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Stroke. 2016 Mar;47(3):689-94. doi: 10.1161/STROKEAHA.115.011843. Epub 2016 Feb 2.

Incident Cerebral Microbleeds in a Cohort of Intracerebral Hemorrhage.

Author information

1
From the Univ. Lille, Inserm, CHU Lille, U 1171, Degenerative and vascular cognitive disorders, Lille, France, (M.P., G.B., C.R., N.D.-P., C.C.); Department of Neurology, Groupement des Hôpitaux de l'Institut Catholique de Lille, Saint Philibert Hospital, Lille, France (M.P.); and Alzheimer Center and, Neuroscience Campus Amsterdam, VU University Medical Centre, Amsterdam, The Netherlands (M.R.B.).
2
From the Univ. Lille, Inserm, CHU Lille, U 1171, Degenerative and vascular cognitive disorders, Lille, France, (M.P., G.B., C.R., N.D.-P., C.C.); Department of Neurology, Groupement des Hôpitaux de l'Institut Catholique de Lille, Saint Philibert Hospital, Lille, France (M.P.); and Alzheimer Center and, Neuroscience Campus Amsterdam, VU University Medical Centre, Amsterdam, The Netherlands (M.R.B.). charlotte.cordonnier@chru-lille.fr.

Abstract

BACKGROUND AND PURPOSE:

We aimed to identify prognostic and associated factors of incident cerebral microbleeds (CMBs) in intracerebral hemorrhage (ICH) survivors.

METHODS:

Observational prospective cohort of 168 ICH survivors who underwent 1.5T magnetic resonance imaging at ICH onset and during follow-up (median scan interval, 3.4; interquartile range, 1.4-4.7) years. We used logistic regression adjusted for age, sex, and scan interval. Analyses were stratified according to the index ICH location (58 lobar ICH, 103 nonlobar ICH, excluding patients with multiple or unclassifiable ICH).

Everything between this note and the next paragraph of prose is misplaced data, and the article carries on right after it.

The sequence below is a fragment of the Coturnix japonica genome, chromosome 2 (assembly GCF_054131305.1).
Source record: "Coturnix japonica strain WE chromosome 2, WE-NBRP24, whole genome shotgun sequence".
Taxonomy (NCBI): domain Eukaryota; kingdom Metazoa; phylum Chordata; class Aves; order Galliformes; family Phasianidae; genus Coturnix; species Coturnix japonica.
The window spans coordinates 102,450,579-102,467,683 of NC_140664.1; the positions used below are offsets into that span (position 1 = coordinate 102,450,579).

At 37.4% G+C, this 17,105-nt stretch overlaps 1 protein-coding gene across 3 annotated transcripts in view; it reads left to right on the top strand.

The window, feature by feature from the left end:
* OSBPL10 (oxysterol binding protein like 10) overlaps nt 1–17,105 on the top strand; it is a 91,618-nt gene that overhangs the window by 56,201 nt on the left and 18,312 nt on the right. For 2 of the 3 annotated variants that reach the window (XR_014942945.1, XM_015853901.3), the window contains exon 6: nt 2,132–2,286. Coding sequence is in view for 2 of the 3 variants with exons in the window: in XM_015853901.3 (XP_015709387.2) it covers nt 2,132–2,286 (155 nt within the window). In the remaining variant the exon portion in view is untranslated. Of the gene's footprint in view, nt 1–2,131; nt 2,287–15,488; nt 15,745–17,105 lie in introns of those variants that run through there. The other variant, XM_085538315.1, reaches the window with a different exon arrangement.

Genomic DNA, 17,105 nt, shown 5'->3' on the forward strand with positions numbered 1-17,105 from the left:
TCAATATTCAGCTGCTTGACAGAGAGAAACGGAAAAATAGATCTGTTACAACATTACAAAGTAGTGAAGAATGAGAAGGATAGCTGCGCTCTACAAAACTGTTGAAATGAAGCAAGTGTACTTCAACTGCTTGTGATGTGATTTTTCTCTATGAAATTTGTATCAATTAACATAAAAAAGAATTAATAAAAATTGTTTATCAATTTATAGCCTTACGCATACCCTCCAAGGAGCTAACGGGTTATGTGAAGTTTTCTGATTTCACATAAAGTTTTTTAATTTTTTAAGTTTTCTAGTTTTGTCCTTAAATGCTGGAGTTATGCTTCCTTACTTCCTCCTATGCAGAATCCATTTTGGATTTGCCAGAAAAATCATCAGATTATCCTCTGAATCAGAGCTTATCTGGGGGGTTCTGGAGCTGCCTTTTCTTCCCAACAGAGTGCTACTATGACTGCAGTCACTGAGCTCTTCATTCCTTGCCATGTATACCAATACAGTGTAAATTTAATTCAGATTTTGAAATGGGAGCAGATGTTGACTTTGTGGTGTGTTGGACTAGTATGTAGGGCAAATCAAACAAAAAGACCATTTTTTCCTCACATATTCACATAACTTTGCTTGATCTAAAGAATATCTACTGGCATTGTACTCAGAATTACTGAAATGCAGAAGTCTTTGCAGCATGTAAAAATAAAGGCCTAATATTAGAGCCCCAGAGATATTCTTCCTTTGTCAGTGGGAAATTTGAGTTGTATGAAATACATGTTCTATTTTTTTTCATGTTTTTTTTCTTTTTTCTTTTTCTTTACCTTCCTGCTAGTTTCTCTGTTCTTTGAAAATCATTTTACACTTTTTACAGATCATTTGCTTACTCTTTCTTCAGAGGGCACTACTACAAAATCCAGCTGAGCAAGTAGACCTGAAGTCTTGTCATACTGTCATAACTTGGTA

RESULTS:

Eighty-nine (53%) patients had CMBs at ICH onset, and 80 (48%) exhibited incident CMBs during follow-up. Predictors of incident CMBs at ICH onset were ≥1 CMBs (adjusted odds ratio [aOR], 2.27; 95% confidence interval [CI], 1.18-4.35), old radiological macrohemorrhage (aOR, 6.78; 95% CI, 2.76-16.68), and CMBs in mixed location (aOR, 3.73; 95% CI, 1.67-8.31). When stratifying by ICH location, incident CMBs were associated in nonlobar ICH with incident lacunes (aOR, 2.86; 95% CI, 1.04-7.85) and with the use of antiplatelet agents (aOR, 2.89; 95% CI, 1.14-7.32). In lobar ICH, incident CMBs were associated with incident radiological macrohemorrhage (aOR, 9.76; 95% CI, 1.07-88.77).

CONCLUSIONS:

Prognostic and associated factors of incident CMBs differed according to the index ICH location. Whereas in lobar ICH, incident CMBs were associated with hemorrhagic biomarkers, in nonlobar ICH, ischemic burden also increased. CMBs may be interesting biomarkers to monitor in randomized trials on restarting antithrombotic drugs after ICH.

KEYWORDS:

antithrombotic drugs; cerebral hemorrhage; cerebral microbleeds; cohort studies; magnetic resonance imaging

PMID:
26839348
DOI:
10.1161/STROKEAHA.115.011843
[Indexed for MEDLINE]

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